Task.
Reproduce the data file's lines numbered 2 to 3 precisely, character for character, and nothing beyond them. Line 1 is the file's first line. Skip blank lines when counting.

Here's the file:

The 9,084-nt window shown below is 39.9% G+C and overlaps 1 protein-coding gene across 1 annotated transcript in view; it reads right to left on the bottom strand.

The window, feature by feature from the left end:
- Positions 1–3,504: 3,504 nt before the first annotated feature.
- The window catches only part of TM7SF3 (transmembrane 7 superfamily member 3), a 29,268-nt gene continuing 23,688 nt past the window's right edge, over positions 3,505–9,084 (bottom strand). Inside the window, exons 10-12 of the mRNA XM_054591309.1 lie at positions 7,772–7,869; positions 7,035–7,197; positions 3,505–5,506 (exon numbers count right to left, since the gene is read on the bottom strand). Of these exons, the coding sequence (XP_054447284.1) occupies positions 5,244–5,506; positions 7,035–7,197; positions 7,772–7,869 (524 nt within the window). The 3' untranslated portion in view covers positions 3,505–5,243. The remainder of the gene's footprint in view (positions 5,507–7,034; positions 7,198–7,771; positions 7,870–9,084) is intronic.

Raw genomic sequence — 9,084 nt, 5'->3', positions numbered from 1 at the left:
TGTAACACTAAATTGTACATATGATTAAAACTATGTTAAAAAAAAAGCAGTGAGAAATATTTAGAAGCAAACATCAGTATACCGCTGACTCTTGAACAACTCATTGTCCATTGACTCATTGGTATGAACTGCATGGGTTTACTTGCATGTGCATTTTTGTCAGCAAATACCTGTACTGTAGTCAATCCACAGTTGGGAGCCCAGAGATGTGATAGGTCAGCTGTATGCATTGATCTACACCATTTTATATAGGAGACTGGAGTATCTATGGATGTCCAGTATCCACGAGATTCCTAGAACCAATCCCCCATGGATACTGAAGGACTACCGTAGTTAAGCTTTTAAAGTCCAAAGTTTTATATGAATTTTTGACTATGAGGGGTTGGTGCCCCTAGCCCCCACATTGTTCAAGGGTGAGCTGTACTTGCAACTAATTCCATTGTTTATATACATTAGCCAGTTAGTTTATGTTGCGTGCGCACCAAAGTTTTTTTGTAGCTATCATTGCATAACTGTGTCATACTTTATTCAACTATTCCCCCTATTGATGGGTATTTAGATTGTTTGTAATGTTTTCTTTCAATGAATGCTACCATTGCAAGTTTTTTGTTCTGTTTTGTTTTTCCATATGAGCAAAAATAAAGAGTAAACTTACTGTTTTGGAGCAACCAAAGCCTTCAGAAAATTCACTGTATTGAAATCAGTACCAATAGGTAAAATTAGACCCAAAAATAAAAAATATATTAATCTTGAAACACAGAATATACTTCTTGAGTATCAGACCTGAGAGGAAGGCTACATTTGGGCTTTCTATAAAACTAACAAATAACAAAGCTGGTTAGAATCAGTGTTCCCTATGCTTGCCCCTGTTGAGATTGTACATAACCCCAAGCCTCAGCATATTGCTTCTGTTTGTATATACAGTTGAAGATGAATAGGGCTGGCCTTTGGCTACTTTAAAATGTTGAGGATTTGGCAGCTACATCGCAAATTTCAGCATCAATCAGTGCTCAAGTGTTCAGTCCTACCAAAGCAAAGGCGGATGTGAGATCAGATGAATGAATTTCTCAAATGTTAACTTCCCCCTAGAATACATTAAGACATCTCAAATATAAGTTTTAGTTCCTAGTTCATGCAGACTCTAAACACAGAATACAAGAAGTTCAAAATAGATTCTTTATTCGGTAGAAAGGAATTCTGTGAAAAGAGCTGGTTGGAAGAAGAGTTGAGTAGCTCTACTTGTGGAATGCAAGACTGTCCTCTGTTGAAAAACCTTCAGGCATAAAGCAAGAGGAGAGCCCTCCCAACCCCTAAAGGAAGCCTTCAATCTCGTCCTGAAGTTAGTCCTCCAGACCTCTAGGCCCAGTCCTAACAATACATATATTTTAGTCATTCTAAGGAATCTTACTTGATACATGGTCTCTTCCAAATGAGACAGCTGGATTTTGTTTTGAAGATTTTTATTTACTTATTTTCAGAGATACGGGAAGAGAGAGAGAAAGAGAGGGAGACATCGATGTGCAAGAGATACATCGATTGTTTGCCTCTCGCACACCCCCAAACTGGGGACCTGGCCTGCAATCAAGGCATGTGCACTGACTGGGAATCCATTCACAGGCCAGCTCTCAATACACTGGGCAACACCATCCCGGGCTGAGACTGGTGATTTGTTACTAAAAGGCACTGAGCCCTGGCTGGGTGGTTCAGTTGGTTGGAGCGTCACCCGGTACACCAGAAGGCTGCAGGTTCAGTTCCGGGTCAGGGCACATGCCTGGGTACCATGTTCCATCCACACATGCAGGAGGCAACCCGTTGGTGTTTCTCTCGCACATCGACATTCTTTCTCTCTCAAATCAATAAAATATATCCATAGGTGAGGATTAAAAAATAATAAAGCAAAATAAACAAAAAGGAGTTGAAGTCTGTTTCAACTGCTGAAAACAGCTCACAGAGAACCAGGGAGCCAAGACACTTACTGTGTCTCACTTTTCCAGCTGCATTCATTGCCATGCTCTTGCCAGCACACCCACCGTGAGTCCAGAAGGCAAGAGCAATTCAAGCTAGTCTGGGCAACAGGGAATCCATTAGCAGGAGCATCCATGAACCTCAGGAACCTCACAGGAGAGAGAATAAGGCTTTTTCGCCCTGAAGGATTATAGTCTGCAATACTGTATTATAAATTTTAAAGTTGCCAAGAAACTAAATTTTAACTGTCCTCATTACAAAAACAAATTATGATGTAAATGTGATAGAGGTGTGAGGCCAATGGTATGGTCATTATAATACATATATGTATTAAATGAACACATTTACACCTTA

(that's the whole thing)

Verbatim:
The window, feature by feature from the left end:
- Positions 1–3,504: 3,504 nt before the first annotated feature.